For it was the face she had sighed for, day-time and night time—it was the man she loved. It was Hugh Ingelow.
MRS. SHARPE DOES HER DUTY.
“You know that man, miss?” Mrs. Sharpe said, ineffably calm, stooping to pick up the glass.
Mollie turned to her with eyes wild and wide.
“I know him—yes. And you—Oh, for pity’s sake, say you know him, too!”
“How on earth can I say so until I’ve seen him?” said Mrs. Sharpe, poising her glass and clapping her eye to it, one hand over the other, after the fashion of the sex.
She took a long look.
“Well?” Mollie panted.
Mrs. Susan Sharpe turned to her with a singular smile—a smile that made luminous the sallow face and glorified the green spectacles.
Just then the stairs creaked under a cautious, ascending tread.
“It’s Sally,” said Mrs. Sharpe, not moving a muscle. “Eat your supper, and keep your eyes off the window if she comes in. Keep up heart, and think of the word on the blue banner—hope.”
She turned away and abruptly opened the door as she spoke. There stood old Sally, with the eyes of a watching cat.
“Oh, dear me!” exclaimed the ancient handmaiden of Mrs. Oleander, very much discomposed by this abrupt proceeding. “How you do startle a body with your quick ways! Is Mrs. Oleander in here?”
“No,” said Susan. “How could Mrs. Oleander be here when I left her, five minutes ago, half crazy with toothache?”
“Well, she left the kitchen after you, and came up, and I thought she might have dropped in to see the young woman,” fibbed Sally. “How is she?”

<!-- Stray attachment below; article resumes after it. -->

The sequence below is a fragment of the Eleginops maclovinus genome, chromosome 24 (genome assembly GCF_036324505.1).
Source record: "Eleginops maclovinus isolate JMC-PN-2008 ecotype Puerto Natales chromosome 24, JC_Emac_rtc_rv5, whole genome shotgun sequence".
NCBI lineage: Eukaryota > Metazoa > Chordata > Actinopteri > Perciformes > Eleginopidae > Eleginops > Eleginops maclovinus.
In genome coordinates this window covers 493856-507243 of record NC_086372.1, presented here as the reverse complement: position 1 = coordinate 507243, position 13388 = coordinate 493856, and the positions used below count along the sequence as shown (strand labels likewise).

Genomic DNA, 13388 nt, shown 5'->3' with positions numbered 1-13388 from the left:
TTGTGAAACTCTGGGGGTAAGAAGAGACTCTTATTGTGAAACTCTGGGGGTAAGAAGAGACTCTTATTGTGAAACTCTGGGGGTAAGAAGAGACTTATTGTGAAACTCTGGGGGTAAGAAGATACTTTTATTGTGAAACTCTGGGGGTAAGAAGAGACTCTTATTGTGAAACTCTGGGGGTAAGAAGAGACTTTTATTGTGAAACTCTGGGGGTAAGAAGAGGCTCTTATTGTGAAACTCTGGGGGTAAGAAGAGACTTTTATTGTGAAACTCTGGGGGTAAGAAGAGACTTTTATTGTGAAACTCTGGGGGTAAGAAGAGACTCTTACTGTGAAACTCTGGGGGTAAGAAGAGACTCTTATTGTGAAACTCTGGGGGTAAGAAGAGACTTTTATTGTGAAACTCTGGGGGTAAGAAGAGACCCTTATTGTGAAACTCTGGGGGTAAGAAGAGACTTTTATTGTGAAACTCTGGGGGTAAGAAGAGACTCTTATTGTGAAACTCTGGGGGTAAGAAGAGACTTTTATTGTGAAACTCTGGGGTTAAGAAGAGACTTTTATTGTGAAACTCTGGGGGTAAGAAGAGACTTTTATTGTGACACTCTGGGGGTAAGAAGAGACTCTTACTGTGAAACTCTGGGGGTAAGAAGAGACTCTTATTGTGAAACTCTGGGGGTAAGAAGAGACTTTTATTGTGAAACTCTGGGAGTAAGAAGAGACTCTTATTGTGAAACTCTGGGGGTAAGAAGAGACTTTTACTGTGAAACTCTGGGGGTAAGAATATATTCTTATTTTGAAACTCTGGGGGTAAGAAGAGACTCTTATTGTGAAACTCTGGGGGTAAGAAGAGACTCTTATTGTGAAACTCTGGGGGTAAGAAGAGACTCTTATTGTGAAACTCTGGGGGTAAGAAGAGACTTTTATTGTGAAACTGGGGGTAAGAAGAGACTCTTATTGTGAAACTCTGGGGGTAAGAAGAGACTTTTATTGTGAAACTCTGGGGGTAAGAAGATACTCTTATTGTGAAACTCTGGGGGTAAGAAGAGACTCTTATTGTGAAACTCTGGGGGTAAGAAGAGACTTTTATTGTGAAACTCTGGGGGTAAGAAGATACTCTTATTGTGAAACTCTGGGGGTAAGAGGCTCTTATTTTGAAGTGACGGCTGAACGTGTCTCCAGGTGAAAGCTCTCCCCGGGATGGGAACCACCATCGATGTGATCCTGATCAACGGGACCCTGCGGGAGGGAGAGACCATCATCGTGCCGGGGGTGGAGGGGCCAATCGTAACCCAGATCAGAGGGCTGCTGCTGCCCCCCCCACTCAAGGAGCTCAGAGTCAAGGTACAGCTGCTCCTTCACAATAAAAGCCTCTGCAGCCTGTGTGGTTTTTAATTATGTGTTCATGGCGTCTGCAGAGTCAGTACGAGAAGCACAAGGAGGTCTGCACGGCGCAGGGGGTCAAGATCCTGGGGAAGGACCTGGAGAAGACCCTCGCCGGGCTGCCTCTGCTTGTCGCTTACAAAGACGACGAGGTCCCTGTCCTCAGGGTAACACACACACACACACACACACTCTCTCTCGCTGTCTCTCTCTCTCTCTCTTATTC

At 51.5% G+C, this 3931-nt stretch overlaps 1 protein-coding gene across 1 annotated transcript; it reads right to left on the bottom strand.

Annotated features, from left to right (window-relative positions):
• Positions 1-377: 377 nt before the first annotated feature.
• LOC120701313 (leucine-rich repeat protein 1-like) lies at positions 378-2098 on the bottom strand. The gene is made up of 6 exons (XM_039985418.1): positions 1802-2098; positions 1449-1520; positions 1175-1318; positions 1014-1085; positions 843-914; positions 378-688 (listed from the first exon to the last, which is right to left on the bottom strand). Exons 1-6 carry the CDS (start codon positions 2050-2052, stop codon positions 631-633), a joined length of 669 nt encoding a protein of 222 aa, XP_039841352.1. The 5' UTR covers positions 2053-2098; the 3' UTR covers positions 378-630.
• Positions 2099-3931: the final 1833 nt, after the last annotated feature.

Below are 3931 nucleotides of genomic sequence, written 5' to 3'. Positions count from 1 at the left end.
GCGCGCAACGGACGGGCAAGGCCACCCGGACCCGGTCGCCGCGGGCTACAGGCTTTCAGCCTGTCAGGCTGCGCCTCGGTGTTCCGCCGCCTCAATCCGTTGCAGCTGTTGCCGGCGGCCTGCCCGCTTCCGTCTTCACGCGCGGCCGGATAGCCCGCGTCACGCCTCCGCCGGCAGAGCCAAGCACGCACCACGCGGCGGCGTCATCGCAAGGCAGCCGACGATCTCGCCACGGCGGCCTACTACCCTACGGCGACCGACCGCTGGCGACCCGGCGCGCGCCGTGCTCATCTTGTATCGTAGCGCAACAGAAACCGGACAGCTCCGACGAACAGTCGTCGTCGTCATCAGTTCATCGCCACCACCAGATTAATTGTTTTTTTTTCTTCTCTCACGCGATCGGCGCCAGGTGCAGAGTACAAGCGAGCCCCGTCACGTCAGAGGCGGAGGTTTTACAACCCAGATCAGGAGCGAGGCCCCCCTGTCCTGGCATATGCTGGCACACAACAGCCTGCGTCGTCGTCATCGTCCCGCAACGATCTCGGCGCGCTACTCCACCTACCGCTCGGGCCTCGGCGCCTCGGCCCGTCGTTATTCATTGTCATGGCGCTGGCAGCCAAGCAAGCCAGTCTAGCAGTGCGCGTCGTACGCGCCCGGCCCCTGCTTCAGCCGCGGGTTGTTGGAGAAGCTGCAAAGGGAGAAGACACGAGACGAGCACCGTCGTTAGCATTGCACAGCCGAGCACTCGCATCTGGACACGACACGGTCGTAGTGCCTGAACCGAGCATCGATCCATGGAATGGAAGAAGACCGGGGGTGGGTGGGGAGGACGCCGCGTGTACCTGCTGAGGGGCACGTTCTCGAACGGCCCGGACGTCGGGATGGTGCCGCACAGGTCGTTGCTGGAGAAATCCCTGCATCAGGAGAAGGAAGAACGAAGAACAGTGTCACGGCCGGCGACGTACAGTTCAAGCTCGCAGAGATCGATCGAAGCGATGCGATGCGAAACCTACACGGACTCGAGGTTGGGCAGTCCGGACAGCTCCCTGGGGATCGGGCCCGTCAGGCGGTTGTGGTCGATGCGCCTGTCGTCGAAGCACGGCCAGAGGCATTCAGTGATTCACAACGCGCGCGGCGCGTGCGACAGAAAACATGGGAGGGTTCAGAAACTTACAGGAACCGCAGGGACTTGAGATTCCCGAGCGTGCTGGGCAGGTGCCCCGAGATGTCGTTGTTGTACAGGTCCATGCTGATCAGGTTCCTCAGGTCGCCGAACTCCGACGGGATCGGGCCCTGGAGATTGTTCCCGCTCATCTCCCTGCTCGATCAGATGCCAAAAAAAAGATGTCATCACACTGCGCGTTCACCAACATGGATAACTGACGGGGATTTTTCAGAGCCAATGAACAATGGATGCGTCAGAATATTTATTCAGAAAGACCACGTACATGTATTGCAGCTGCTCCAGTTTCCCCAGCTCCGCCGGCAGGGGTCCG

“Suppose you drop in and see for yourself,” responded the nurse, provoked into being pert to her elders. “Miss Dane, here’s a visitor for you.”
Mollie turned round from the table, where she sat taking her evening meal.
“I don’t want you or your visitors, Mrs. Sharpe, if that be your name,” said the irascible patient. “You’re all a set of old tabby cats together, and if you don’t clear out, I’ll fling something at your head!”
She bounced from her chair as she spoke and brandished the tea-pot.
With a howl of dismay, old Sally turned tail and fled incontinently. Just waiting to exchange one approving glance with her patient, the nurse thought it prudent to follow her example.
This little incident had one salutary effect. It frightened Sally out of her feeble old wits, confirming, as it did, Dr. Guy’s fable of the periodical fits of madness to which the young lady was prone. She related to her mistress, in shrill falsetto, what had occurred.
“And if ever I go near the crazy little hussy again, as long as she’s under this roof,” concluded Sally, wildly, “I’m a Dutchman!”
“Weren’t you frightened?” Mrs. Oleander asked, turning to the nurse.